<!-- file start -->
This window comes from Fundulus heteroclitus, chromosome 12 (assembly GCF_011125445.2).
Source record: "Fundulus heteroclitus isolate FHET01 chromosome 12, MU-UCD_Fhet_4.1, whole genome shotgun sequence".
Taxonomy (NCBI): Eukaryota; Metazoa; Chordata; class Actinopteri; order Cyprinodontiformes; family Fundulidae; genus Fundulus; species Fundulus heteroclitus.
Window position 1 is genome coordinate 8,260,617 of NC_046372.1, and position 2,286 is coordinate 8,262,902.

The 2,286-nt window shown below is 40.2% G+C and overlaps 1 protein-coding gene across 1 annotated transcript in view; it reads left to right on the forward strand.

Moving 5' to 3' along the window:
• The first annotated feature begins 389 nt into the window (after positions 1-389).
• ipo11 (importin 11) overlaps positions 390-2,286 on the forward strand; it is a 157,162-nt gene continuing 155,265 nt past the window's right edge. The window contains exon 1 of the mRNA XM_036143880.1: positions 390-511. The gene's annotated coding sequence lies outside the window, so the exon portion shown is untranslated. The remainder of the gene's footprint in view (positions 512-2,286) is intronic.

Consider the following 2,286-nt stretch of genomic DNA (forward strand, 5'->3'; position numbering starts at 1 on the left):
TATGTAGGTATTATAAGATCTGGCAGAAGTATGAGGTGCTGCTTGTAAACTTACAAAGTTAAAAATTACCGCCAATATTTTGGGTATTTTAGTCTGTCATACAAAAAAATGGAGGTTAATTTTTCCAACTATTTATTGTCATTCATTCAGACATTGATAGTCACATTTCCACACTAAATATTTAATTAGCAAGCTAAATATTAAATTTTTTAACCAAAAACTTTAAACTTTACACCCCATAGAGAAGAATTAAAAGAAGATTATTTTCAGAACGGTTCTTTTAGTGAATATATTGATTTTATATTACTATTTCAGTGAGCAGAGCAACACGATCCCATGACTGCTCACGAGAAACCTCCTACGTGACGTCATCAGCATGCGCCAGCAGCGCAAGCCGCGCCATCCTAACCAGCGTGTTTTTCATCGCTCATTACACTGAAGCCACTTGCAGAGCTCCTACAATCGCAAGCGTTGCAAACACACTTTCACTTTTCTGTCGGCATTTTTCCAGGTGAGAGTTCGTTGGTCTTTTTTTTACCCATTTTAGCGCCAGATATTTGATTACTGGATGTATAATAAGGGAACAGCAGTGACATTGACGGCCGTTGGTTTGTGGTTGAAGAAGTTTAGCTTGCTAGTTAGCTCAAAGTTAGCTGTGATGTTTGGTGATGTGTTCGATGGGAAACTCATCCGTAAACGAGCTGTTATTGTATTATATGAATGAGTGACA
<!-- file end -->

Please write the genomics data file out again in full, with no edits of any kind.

This window comes from Fundulus heteroclitus, chromosome 12 (assembly GCF_011125445.2).
Source record: "Fundulus heteroclitus isolate FHET01 chromosome 12, MU-UCD_Fhet_4.1, whole genome shotgun sequence".
Taxonomy (NCBI): Eukaryota; Metazoa; Chordata; class Actinopteri; order Cyprinodontiformes; family Fundulidae; genus Fundulus; species Fundulus heteroclitus.
Window position 1 is genome coordinate 8,260,617 of NC_046372.1, and position 2,286 is coordinate 8,262,902.

The 2,286-nt window shown below is 40.2% G+C and overlaps 1 protein-coding gene across 1 annotated transcript in view; it reads left to right on the forward strand.

Moving 5' to 3' along the window:
• The first annotated feature begins 389 nt into the window (after positions 1-389).
• ipo11 (importin 11) overlaps positions 390-2,286 on the forward strand; it is a 157,162-nt gene continuing 155,265 nt past the window's right edge. The window contains exon 1 of the mRNA XM_036143880.1: positions 390-511. The gene's annotated coding sequence lies outside the window, so the exon portion shown is untranslated. The remainder of the gene's footprint in view (positions 512-2,286) is intronic.

Consider the following 2,286-nt stretch of genomic DNA (forward strand, 5'->3'; position numbering starts at 1 on the left):
TATGTAGGTATTATAAGATCTGGCAGAAGTATGAGGTGCTGCTTGTAAACTTACAAAGTTAAAAATTACCGCCAATATTTTGGGTATTTTAGTCTGTCATACAAAAAAATGGAGGTTAATTTTTCCAACTATTTATTGTCATTCATTCAGACATTGATAGTCACATTTCCACACTAAATATTTAATTAGCAAGCTAAATATTAAATTTTTTAACCAAAAACTTTAAACTTTACACCCCATAGAGAAGAATTAAAAGAAGATTATTTTCAGAACGGTTCTTTTAGTGAATATATTGATTTTATATTACTATTTCAGTGAGCAGAGCAACACGATCCCATGACTGCTCACGAGAAACCTCCTACGTGACGTCATCAGCATGCGCCAGCAGCGCAAGCCGCGCCATCCTAACCAGCGTGTTTTTCATCGCTCATTACACTGAAGCCACTTGCAGAGCTCCTACAATCGCAAGCGTTGCAAACACACTTTCACTTTTCTGTCGGCATTTTTCCAGGTGAGAGTTCGTTGGTCTTTTTTTTACCCATTTTAGCGCCAGATATTTGATTACTGGATGTATAATAAGGGAACAGCAGTGACATTGACGGCCGTTGGTTTGTGGTTGAAGAAGTTTAGCTTGCTAGTTAGCTCAAAGTTAGCTGTGATGTTTGGTGATGTGTTCGATGGGAAACTCATCCGTAAACGAGCTGTTATTGTATTATATGAATGAGTGACA